US President Joe Biden is set to issue an executive order that aims to increase the number of background checks conducted before firearm sales.

It aims to move the US “as close to universal background checks as possible without additional legislation”.

The Democratic president will sign the measure during a visit Tuesday to Monterey Park, California, where a gunman killed 11 people in January.

Action on gun control appears unlikely in a divided Washington.

Last year, Mr Biden signed a cross-party gun violence reduction measure into law and he has repeatedly asked Congress to do more about what he calls an “epidemic”.

But his call for an assault weapons ban, universal background checks on gun sales and repealing gun manufacturers’ immunity from prosecution are unlikely to make headway while Republicans control the US House of Representatives.

Mr Biden’s executive order – which does not require the approval of Congress – acknowledges this political reality and lays out a series of actions within his authority, beginning with the expansion of background checks.

Universal background checks – or the requirement to run a gun buyer’s information through an FBI database before a sale is made – are seen as key to closing legal loopholes that allow prohibited purchases and are supported by a broad majority of the American public. But legislation that requires criminal background checks for all guns sales has languished in the Senate with even some Democrats opposing it.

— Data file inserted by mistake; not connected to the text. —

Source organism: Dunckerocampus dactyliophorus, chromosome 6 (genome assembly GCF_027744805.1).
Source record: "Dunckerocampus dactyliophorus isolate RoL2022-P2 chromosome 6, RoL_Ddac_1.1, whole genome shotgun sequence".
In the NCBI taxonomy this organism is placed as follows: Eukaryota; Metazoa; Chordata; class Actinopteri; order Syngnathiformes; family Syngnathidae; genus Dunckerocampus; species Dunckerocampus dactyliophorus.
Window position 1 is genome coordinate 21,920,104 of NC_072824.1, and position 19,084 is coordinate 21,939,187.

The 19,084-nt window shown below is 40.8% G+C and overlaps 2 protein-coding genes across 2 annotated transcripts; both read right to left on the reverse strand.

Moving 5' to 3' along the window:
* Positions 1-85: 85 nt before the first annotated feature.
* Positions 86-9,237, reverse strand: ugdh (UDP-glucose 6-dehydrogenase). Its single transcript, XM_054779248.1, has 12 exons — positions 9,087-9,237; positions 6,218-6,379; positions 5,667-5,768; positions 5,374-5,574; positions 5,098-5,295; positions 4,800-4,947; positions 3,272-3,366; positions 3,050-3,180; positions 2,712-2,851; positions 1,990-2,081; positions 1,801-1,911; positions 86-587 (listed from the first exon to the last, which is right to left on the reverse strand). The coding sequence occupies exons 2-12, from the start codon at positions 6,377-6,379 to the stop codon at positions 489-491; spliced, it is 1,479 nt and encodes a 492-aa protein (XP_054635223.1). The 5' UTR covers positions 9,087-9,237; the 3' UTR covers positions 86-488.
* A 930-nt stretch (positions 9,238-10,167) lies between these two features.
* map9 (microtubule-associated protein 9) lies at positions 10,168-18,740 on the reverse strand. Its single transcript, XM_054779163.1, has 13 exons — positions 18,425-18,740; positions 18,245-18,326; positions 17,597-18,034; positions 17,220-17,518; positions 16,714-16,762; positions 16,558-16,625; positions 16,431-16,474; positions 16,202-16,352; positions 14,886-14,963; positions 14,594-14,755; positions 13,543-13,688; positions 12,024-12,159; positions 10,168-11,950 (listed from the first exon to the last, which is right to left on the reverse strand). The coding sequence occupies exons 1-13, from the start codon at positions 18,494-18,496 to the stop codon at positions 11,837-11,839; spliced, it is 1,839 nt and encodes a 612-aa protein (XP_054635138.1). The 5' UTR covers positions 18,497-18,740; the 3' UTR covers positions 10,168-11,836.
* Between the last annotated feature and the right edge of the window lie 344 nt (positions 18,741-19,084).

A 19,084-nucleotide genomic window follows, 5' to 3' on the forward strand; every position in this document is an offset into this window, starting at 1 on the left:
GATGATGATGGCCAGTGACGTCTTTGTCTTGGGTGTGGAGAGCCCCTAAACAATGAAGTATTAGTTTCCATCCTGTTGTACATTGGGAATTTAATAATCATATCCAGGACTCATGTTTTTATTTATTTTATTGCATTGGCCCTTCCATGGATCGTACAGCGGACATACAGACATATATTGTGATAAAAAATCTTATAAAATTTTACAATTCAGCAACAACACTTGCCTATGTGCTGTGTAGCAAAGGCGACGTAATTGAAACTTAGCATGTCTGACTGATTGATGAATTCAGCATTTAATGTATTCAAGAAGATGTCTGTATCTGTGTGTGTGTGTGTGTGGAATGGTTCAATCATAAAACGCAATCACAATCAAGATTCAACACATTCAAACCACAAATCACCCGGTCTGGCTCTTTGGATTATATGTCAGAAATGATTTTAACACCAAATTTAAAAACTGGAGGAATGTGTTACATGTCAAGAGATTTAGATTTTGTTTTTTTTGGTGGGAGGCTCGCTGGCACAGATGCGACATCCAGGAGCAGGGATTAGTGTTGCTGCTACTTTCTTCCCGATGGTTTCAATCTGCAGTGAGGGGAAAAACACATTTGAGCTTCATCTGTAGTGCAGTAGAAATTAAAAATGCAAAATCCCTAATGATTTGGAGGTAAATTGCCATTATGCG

Tuesday’s order aims to crack down on gun sellers who break the law.

Mr Biden will direct the US attorney general to clarify the statutory definition of who is “engaged in the business” of dealing in firearms, to devise a plan that prevents firearms dealers whose licenses were revoked from continuing to sell, and to name and shame firearms dealers who are breaking the law.

Kris Brown, president of the gun control non-profit Brady, wrote on Twitter: “While we still need urgent legislative action from Congress, [the president’s] announcement today gets us closer to universal background checks than any other President that has come before.”

  • Gun violence in US and what the numbers tell us
  • Where does US gun control go from here?

The executive order also calls for a proposal on how the federal government can meet the short and long-term needs of a community impacted by mass shootings, similar to how authorities respond to natural disasters.

Separately, the measure asks the Federal Trade Commission to issue a report on how gun manufacturers target civilians, especially minors.

It also aims to reduce the theft or loss of firearms during shipment between dealers, and mandate better reporting of ballistics data so law enforcement can match shell casings to the guns from which they were fired.

The president’s directive includes a call for raising public awareness over safe firearm storage and over “red flag” laws, also known as extreme risk protection orders. Signed in 19 states and the District of Columbia, these laws allow individuals to petition a court to temporarily confiscate guns from people with potentially violent or harmful behaviour.

Last month, the Justice Department sent out more than $200m to help states administer their red flag laws.

Reaction to the executive order was largely positive on Tuesday. The Everytown gun control coalition wrote it “would improve community safety, hold the gun industry and rogue gun dealers in our communities accountable, and save lives”, while the Moms Demand Action grassroots group added that it will “double down on the progress made” in last year’s bill.

Related Topics

  • US gun violence
  • US gun laws
  • United States
  • Joe Biden